Restored Alytus Sinagogue, Source: Alytus City Municipality/Facebook

Alytus Sinagogue: restoration is over

Alytus Sinagogue: restoration is over

The historic building will house a division of the Alytus Ethnographic Museum

Crumbling masonry, missing wall bricks, dismantled doors and windows... Such was the condition of the Alytus Sinagogue in 2016, just before the start of the building’s restoration undertaken by Lithuania’s Cultural Infrastructure Centre (KIC).

EUR 1 million for restoration works

Now, nearly five years later, the EUR 1 million renovation of the historic building is complete, says a post on the municipal Facebook page. Yesterday, the Mayor of Alytus City Municipality Nerijus Cesiulis, accompanied by A. Jakunskiene, Director of the Alytus Ethnographic Museum and cultural heritage experts inspected the site. Their conclusion was that minor shortcomings remain to be eliminated by the contractor.

Right afterwards, the Synagogue will be handed over to the Alytus Ethnographic Museum and will house one of its divisions – the Visual Arts Centre. The building will become a space for cultural events, hosting exhibitions, including a permanent display on local Jewish history, as well as conferences, seminars, educational programmes, book presentations, film screenings, etc.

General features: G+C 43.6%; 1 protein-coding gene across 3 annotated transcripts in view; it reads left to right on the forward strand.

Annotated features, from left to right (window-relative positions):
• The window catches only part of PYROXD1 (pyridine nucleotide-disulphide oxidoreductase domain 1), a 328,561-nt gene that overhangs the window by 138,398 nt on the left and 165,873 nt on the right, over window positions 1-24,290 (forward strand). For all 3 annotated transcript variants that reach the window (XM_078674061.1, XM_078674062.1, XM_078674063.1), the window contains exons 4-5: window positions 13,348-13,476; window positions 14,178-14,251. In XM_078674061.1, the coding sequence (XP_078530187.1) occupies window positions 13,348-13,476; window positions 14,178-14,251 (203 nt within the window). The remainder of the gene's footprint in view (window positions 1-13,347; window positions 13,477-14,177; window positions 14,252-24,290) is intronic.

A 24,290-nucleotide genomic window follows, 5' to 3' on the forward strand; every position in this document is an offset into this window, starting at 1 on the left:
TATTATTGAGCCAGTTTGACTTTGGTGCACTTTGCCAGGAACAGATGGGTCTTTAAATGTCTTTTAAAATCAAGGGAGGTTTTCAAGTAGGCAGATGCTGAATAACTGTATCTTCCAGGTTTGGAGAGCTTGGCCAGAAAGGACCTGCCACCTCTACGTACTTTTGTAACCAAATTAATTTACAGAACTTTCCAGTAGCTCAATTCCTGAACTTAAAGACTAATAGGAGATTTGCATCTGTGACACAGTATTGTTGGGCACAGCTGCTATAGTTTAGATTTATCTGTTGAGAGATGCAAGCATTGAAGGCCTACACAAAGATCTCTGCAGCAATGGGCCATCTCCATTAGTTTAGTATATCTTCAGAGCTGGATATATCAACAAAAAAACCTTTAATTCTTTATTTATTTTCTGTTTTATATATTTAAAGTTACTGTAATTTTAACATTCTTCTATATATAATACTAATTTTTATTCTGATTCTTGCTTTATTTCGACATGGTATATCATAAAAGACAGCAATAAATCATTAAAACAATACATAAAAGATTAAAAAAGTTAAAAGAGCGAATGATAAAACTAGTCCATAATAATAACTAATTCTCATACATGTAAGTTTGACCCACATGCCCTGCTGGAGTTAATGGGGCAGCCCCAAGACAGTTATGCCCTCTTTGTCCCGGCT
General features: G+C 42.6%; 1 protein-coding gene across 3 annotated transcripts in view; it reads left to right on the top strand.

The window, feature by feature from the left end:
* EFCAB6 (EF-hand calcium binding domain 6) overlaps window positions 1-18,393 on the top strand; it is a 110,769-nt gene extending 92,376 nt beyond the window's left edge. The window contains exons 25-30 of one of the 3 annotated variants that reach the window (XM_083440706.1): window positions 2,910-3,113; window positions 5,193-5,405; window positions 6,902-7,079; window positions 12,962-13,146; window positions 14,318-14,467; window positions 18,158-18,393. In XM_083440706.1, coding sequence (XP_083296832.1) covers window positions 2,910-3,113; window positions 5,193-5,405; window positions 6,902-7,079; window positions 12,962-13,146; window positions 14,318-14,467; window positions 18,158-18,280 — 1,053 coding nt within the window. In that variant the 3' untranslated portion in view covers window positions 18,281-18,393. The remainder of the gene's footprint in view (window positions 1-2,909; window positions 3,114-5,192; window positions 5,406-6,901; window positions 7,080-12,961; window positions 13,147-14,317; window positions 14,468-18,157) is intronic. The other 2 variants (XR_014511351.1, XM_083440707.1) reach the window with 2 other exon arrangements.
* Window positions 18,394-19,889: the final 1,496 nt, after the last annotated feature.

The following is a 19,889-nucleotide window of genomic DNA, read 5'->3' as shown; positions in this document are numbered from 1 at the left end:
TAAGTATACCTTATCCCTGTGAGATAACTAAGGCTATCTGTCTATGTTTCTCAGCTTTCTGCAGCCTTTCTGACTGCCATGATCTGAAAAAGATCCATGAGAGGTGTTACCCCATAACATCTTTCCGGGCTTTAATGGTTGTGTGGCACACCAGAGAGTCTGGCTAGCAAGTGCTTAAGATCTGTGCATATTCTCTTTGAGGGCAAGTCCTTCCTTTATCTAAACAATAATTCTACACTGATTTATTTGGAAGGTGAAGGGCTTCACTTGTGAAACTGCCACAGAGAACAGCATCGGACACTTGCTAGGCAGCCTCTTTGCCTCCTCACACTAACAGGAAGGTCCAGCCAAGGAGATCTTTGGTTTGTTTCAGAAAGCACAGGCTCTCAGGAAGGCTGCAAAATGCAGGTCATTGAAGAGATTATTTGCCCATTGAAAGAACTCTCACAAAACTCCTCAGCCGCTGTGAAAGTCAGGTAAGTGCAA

Salt warehouse, chicken hatchery...

The yellow-and-red brick synagogue was erected in 1911 after a fire raging through Alytus destroyed an older wooden synagogue built in 1856. Its function as a religious site ended with the demise of the city’s Jewish community in the Second World War. The looted and abandoned building stood empty for a long time, and during the Soviet era, it was used as a warehouse for salt, then as a chicken hatchery.

In spite of the synagogue’s bleak condition, some of the interior decorations survived, including polychrome paintings in the main sanctuary which were successfully renewed.

According to KIC data, costs for the restoration amounted to over EUR 1 million. Of this total, the Lithuanian Ministry of Culture allocated EUR 206 056 from European Union funds; Alytus City Municipality contributed EUR 238 504, and EUR 584 200 came from the funds of the Heritage Management Programme.

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